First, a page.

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It’s 4:30 AM... Do You Know If Your Customer Data Is Safe?

Intouch Team

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For several weeks now, data security has been a white-hot topic in the email marketing community. With the April 1 announcement by industry giant Epsilon that a security breach had occurred, corporate communications departments from Amazon to the Home Shopping Network to Walgreens were sent scrambling to understand the impact of the intrusion and how they must deal with it. Marketing executives second-guessed their marketing channels and partner relationships. Email service providers (ESPs) braced for the onslaught of inevitable questions from their customers like “are we secure?” and “can this happen to us?” Security hardware and software vendors rejoiced at the wonderful opportunity that had just fallen into their laps. And the average consumer was left scratching their head, wondering why Capital One was sending them replacement credit cards. But in the aftermath, the question that everyone seems to be asking is:

How can we be certain that this never, ever, EVER happens again?

The simple answer is we can’t. No matter what your email service provider tells you (or your bank, hotel, or florist), there is no absolute certainty when it comes to data security. Many corporate information service departments will — and they should. But the truth is that nothing is 100% secure. Even if you quadruple-double-secret-encrypted all your customer data and put it in a Brink’s safe guarded by a menacing looking Rottweiler, there’s always the chance that someone would come along with a decoder ring, a stethoscope, a few hair pins, and a raw t-bone steak. If we’ve learned anything from the Ocean’s Eleven movies, it’s that no security system is foolproof.

We understand that isn’t the most comforting thing to hear right now. As pharma marketers, we operate under a great deal of scrutiny, and patient privacy is always a very high concern. But if we know that there is a chance that our data could become compromised, why do we take the risk? And that’s the key question — is it worth the risk? We must first understand the risk and then carefully weigh it against our business objectives. If we believe that having a relationship with our customers is worthwhile, and that communicating with them is a necessary component of our relationship, then we must accept the risk that comes along with the retention of their contact information.

If we’re smart, we also have a decent contingency plan for what to do should a breach occur. Here are a few steps to consider when a breach occurs:

1. Understand the issue

In instances like this it is very important that you wait to react until you understand the details before passing along information to your customers or instructing them to take action. The only thing worse than no information, is bad information. What exactly is the nature of the breach, and how might it impact your customers? What information was compromised? Names, birth dates, physical addresses, Social Security numbers (SSN), others? Knowing what was exposed and the sensitivity of that information is critical in determining next steps. For example, we would react one way if full names, birth dates, and SSNs were exposed. But if the only exposure was email address, we’d probably recommend a different course of action.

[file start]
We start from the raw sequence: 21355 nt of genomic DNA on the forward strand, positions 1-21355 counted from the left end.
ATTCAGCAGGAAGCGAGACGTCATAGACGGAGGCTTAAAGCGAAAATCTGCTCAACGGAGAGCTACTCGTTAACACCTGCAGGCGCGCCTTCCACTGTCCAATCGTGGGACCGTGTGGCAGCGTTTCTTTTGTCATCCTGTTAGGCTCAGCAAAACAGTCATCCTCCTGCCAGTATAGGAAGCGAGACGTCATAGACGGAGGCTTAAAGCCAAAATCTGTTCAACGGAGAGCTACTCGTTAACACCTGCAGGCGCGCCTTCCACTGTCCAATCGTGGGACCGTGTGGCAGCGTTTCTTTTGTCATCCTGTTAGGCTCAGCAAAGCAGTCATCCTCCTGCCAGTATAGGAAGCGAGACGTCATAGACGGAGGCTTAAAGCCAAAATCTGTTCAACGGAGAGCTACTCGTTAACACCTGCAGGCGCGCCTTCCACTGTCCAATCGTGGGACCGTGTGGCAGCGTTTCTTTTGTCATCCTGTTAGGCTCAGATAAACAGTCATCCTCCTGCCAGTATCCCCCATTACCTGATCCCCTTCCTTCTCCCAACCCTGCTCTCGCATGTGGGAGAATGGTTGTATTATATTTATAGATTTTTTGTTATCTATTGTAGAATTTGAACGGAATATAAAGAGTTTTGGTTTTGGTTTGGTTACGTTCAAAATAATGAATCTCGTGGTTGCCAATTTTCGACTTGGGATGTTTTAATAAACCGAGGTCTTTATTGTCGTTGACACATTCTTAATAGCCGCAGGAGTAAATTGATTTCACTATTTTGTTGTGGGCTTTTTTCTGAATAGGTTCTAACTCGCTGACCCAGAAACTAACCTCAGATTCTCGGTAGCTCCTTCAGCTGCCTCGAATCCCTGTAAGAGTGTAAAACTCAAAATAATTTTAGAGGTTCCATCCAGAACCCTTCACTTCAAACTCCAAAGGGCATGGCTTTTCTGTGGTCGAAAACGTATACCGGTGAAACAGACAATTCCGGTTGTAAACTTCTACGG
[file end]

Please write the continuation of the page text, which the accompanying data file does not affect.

2. Communicate with your customers

Your customers may not need to know all the details, but they certainly need to know how it impacts them. Will they need to contact other service providers? Should accounts be closed or passwords reset? Communicating with your customers, even just to reassure them that you are aware of an issue, goes a long way toward maintaining a trusted relationship.

When you communicate to them, be direct and clear. TD Ameritrade did well in communicating the issue to their clients by posting a message on their site, as well as sending an email notice to all their clients. They include a brief overview of the situation, how it may impact their clients, and directions on what to do and who to contact should the client believe they may have been impacted. GlaxoSmithKline also promptly alerted their customers, with an email outlining the scope of the issue and its impacts.

3. Step back and reevaluate

Once the smoke clears, a little bit of introspection can go a long way. Are there things you are doing that might lead to a similar occurrence? Are your business practices as tight as what you demand of your business partners? Are you with the right business partners? In any given email campaign, there are several different steps that involve customer data, and often times several different business partners have access to that data. Understanding the “chain of custody” and how that data is handed off from partner to partner is every bit as important as knowing how your data is stored. We’re not advocating a wholesale freeze on everything involving data, but a little homework and investigation is probably worthwhile.

Ultimately, we must understand the risks of collecting and retaining customer data, and weigh them against our business objectives. Most often we’ll find that with a few precautions and some discipline, we can achieve our marketing objectives without sacrificing data security.


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